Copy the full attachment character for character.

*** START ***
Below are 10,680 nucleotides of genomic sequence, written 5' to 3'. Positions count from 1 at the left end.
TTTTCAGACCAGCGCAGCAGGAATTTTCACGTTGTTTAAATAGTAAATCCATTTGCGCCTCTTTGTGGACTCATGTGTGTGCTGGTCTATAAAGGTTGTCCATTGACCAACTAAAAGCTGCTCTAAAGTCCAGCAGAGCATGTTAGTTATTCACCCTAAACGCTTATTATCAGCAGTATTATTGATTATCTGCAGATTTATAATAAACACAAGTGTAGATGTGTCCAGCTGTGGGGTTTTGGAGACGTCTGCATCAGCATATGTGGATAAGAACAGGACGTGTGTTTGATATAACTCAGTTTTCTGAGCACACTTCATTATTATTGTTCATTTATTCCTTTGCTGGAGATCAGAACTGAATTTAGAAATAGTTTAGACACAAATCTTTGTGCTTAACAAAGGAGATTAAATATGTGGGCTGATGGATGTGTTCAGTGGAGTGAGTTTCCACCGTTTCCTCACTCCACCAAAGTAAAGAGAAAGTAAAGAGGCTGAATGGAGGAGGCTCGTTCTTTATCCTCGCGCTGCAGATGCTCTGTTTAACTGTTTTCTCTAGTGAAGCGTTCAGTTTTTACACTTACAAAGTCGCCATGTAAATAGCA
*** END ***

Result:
Below are 10,680 nucleotides of genomic sequence, written 5' to 3'. Positions count from 1 at the left end.
TTTTCAGACCAGCGCAGCAGGAATTTTCACGTTGTTTAAATAGTAAATCCATTTGCGCCTCTTTGTGGACTCATGTGTGTGCTGGTCTATAAAGGTTGTCCATTGACCAACTAAAAGCTGCTCTAAAGTCCAGCAGAGCATGTTAGTTATTCACCCTAAACGCTTATTATCAGCAGTATTATTGATTATCTGCAGATTTATAATAAACACAAGTGTAGATGTGTCCAGCTGTGGGGTTTTGGAGACGTCTGCATCAGCATATGTGGATAAGAACAGGACGTGTGTTTGATATAACTCAGTTTTCTGAGCACACTTCATTATTATTGTTCATTTATTCCTTTGCTGGAGATCAGAACTGAATTTAGAAATAGTTTAGACACAAATCTTTGTGCTTAACAAAGGAGATTAAATATGTGGGCTGATGGATGTGTTCAGTGGAGTGAGTTTCCACCGTTTCCTCACTCCACCAAAGTAAAGAGAAAGTAAAGAGGCTGAATGGAGGAGGCTCGTTCTTTATCCTCGCGCTGCAGATGCTCTGTTTAACTGTTTTCTCTAGTGAAGCGTTCAGTTTTTACACTTACAAAGTCGCCATGTAAATAGCA